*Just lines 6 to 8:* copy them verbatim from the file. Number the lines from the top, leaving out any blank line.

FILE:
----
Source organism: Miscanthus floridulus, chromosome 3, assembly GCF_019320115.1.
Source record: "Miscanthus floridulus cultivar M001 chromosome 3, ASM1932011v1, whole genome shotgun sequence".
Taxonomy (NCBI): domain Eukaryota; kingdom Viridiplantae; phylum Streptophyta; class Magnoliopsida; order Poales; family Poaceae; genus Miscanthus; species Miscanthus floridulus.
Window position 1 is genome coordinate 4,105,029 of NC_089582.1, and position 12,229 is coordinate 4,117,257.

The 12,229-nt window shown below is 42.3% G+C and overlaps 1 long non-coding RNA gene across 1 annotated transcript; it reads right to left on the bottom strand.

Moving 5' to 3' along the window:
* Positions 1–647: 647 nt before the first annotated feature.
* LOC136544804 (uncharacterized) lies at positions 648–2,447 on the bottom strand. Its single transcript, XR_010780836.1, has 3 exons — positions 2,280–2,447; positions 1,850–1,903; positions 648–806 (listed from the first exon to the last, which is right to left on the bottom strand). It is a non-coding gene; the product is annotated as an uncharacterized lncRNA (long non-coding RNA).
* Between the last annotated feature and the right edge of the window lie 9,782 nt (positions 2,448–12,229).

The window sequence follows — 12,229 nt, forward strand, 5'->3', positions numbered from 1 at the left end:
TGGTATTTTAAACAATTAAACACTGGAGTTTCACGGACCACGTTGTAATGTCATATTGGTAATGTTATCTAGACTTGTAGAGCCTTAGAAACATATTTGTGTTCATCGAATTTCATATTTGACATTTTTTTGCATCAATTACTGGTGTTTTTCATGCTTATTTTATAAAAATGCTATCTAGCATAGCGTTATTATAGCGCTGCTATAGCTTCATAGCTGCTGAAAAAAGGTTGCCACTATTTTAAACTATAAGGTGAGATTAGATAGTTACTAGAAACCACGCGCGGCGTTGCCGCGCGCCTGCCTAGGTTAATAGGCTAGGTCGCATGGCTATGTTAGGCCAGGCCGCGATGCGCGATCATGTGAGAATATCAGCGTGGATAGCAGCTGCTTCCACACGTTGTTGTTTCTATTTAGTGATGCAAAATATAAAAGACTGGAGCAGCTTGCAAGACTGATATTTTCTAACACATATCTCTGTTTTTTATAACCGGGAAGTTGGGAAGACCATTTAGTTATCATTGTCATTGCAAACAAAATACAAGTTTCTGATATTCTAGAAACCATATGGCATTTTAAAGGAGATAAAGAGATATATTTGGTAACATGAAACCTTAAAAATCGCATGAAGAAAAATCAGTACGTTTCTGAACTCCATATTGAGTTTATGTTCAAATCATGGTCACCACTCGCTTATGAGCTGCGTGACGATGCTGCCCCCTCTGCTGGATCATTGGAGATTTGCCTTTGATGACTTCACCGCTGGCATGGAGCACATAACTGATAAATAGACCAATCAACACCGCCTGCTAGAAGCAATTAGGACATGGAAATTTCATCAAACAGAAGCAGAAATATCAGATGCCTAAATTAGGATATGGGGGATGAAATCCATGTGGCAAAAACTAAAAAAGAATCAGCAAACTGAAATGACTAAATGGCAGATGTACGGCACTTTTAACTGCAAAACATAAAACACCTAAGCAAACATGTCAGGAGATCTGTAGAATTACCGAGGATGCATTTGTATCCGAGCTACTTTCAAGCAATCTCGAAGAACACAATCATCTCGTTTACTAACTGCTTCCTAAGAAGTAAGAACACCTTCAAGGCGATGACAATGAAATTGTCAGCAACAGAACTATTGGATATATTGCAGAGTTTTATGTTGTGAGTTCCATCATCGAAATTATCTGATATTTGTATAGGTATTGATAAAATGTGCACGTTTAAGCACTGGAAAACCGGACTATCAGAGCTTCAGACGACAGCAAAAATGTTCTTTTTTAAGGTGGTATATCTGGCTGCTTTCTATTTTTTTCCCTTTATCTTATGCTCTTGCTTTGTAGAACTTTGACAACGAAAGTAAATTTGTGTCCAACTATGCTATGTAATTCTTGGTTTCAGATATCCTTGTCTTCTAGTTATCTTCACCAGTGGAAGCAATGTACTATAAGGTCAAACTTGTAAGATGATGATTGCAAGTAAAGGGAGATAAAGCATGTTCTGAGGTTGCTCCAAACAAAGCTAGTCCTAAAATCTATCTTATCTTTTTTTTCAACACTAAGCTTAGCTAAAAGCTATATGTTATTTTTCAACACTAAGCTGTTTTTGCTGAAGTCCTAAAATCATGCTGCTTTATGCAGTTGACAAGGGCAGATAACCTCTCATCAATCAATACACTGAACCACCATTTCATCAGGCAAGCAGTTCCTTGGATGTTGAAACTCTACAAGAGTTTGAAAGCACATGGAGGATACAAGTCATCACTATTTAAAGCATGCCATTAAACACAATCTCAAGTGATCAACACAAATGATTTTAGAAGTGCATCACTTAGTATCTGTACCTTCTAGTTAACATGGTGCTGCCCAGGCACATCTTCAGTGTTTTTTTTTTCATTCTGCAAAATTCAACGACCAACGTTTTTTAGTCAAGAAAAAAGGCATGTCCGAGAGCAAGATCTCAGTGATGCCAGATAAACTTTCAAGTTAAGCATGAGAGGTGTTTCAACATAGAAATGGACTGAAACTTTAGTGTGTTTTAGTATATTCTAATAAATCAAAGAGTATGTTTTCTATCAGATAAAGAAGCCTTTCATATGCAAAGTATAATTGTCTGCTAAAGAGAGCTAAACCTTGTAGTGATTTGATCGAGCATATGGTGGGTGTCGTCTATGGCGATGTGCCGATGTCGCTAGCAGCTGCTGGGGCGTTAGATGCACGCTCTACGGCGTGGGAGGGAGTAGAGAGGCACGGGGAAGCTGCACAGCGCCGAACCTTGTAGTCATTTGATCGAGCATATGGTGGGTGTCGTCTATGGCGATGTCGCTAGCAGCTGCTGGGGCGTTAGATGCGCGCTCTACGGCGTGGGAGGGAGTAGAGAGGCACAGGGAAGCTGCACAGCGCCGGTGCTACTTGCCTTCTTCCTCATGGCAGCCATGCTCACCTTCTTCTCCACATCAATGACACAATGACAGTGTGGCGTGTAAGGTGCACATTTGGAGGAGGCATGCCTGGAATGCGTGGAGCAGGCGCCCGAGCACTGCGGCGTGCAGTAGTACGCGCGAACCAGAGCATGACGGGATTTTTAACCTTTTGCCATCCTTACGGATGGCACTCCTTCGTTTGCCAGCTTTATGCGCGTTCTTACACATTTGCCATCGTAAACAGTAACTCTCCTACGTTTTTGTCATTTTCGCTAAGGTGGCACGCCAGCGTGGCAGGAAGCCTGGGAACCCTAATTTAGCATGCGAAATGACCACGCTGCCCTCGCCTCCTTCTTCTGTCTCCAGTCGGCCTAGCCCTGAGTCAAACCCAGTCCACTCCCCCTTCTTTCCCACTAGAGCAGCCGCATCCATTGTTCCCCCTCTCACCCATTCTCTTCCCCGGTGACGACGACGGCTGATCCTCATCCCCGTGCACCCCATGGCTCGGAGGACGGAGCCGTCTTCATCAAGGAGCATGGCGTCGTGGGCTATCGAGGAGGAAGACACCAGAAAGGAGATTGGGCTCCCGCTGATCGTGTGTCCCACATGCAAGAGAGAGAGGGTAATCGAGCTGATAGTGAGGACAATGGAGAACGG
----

Moving 5' to 3' along the window:
* Positions 1–647: 647 nt before the first annotated feature.
* LOC136544804 (uncharacterized) lies at positions 648–2,447 on the bottom strand. Its single transcript, XR_010780836.1, has 3 exons — positions 2,280–2,447; positions 1,850–1,903; positions 648–806 (listed from the first exon to the last, which is right to left on the bottom strand). It is a non-coding gene; the product is annotated as an uncharacterized lncRNA (long non-coding RNA).